Carrying Wind Power, Underwater

This week, investors including Google announced a $5 billion plan to build an underwater transmission line off the East Coast. The line will tie power from offshore wind farms to the Eastern power grid. Willett Kempton, of the University of Delaware, explains the project.

Copyright © 2010 NPR. For personal, noncommercial use only. See Terms of Use. For other uses, prior permission required.

IRA FLATOW, host:

This is SCIENCE FRIDAY, from NPR. I am Ira Flatow.

This week, a group of investors, including Google, announced plans to spend $5 billion - that's with a B - on something called the Atlantic Wind Connection. And no, that's not a new singing group. The idea is to build a massive underwater electric grid off the East Coast, from New Jersey to Virginia just so that the yet-to-be-built offshore wind farms that people keep talking about can more easily plug into the grid that serves the rest of the country, the Eastern United States.

It's sort of a backbone that would serve as a way to get all that electricity once that - once those wind farms are in place, back to the shore. So backers of the project say it still has to clear a lot of hurdles, and it could provide some 6,000 megawatts of power when the first stage is complete.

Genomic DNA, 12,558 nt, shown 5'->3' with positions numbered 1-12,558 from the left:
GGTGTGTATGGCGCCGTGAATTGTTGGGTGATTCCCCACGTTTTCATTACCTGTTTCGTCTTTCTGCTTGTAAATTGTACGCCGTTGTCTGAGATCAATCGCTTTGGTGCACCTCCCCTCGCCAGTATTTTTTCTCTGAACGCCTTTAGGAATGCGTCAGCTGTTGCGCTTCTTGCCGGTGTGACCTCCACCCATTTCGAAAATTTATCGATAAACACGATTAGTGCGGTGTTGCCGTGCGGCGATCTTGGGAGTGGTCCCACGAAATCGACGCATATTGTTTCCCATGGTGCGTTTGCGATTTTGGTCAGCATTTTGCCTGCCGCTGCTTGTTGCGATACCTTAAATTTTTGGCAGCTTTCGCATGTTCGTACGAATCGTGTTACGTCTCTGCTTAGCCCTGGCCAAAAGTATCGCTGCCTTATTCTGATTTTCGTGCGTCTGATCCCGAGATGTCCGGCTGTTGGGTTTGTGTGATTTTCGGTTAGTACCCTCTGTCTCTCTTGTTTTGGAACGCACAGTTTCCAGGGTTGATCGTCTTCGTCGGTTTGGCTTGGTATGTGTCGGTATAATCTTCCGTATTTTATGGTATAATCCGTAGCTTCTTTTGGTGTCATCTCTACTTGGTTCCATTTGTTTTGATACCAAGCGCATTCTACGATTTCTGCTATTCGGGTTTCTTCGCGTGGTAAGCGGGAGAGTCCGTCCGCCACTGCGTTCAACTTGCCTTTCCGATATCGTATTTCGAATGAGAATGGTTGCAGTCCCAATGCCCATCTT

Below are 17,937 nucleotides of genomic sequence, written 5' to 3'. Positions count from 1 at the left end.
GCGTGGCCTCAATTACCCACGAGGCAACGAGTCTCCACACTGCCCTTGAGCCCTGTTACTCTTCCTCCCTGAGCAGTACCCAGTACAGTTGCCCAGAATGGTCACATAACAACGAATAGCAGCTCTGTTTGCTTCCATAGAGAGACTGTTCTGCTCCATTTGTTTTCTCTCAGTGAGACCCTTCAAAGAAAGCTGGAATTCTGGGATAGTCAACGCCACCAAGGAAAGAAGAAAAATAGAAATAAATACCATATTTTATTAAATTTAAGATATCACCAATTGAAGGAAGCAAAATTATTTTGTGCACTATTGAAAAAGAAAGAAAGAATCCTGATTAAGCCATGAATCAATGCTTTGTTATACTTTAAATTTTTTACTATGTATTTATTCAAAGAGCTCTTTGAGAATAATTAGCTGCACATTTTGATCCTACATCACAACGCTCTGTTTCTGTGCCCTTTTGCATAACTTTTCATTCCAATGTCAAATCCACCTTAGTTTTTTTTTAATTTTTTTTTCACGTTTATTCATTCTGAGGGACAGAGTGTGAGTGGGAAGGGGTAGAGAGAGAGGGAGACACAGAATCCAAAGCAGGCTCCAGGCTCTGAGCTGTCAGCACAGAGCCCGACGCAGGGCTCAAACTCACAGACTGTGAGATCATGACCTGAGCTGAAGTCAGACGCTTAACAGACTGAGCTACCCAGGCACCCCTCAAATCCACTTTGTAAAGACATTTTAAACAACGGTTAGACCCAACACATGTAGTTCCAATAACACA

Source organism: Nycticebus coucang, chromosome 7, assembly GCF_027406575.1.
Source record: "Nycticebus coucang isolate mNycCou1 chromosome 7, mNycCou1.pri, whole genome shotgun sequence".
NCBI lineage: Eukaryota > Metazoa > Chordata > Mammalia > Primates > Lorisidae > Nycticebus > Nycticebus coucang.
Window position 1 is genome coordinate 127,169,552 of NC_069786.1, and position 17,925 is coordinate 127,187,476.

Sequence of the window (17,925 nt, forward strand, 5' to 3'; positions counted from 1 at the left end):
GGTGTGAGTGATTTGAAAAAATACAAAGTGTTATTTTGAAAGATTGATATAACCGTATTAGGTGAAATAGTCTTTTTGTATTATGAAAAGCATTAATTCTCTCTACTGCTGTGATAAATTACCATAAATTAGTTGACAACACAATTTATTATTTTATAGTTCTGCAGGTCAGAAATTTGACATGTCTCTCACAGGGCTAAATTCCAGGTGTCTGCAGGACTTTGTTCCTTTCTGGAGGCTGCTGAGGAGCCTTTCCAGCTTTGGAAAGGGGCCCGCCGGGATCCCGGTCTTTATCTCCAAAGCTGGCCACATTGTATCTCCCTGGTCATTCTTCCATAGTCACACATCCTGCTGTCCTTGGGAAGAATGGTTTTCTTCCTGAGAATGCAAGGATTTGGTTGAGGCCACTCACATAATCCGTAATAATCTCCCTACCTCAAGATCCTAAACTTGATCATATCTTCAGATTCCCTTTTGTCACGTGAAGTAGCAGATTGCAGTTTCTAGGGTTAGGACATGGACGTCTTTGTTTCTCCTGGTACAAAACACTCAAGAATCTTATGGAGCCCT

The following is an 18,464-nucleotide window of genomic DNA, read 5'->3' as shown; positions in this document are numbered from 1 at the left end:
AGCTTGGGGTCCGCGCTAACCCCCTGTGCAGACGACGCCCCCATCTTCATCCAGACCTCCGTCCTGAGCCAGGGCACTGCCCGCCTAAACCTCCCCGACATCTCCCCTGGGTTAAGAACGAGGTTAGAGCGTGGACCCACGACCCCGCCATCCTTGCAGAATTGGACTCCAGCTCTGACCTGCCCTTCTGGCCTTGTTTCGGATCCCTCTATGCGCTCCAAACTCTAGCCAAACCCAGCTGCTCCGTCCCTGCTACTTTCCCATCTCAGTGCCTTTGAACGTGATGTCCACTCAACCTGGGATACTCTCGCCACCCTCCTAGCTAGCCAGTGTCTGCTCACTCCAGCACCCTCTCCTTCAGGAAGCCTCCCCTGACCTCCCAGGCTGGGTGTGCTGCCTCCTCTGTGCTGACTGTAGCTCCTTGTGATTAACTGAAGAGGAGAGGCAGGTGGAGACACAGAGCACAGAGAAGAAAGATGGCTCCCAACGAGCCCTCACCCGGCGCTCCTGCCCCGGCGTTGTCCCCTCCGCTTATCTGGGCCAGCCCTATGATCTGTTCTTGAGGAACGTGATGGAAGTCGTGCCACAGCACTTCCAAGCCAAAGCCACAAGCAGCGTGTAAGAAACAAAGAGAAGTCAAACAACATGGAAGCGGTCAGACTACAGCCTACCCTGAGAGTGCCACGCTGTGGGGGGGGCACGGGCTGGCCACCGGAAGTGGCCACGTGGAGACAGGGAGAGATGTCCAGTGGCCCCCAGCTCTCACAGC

And joining me now to talk about it is Willett Kempton. He's professor in the College of Earth, Ocean and Environment and in the Department of Electrical and Computer Engineering at the University of Delaware. He's also the director of the Center for Carbon-free Power Integration there.

Welcome to SCIENCE FRIDAY, Dr. KEMPTON.

Dr. WILLETT KEMPTON (Director, Center for Carbon-free Power Integration, University of Delaware): Thank you, Ira. Glad to be here.

FLATOW: This was your idea, was it not? How does it feel to see it get some traction?

Dr. KEMPTON: Well, it's sort of pinch-me-am-I-dreaming, you know? Usually, academics aren't used to doing some analysis and publishing a paper and have it turn into a $6 billion infrastructure project the next year.

FLATOW: So can you tell - share with us how you got that done?

Dr. KEMPTON: Well, I don't think we got it done. I mean, it was a whole bunch of people in the industrial side, of course, working and lining up investors and designing and all that. But we kicked off the idea of it, maybe. We started out with the idea of - if there's going to be a lot of wind farms, there's going to have to be the connection. Everybody was thinking about a connection from each wind farm straight to shore.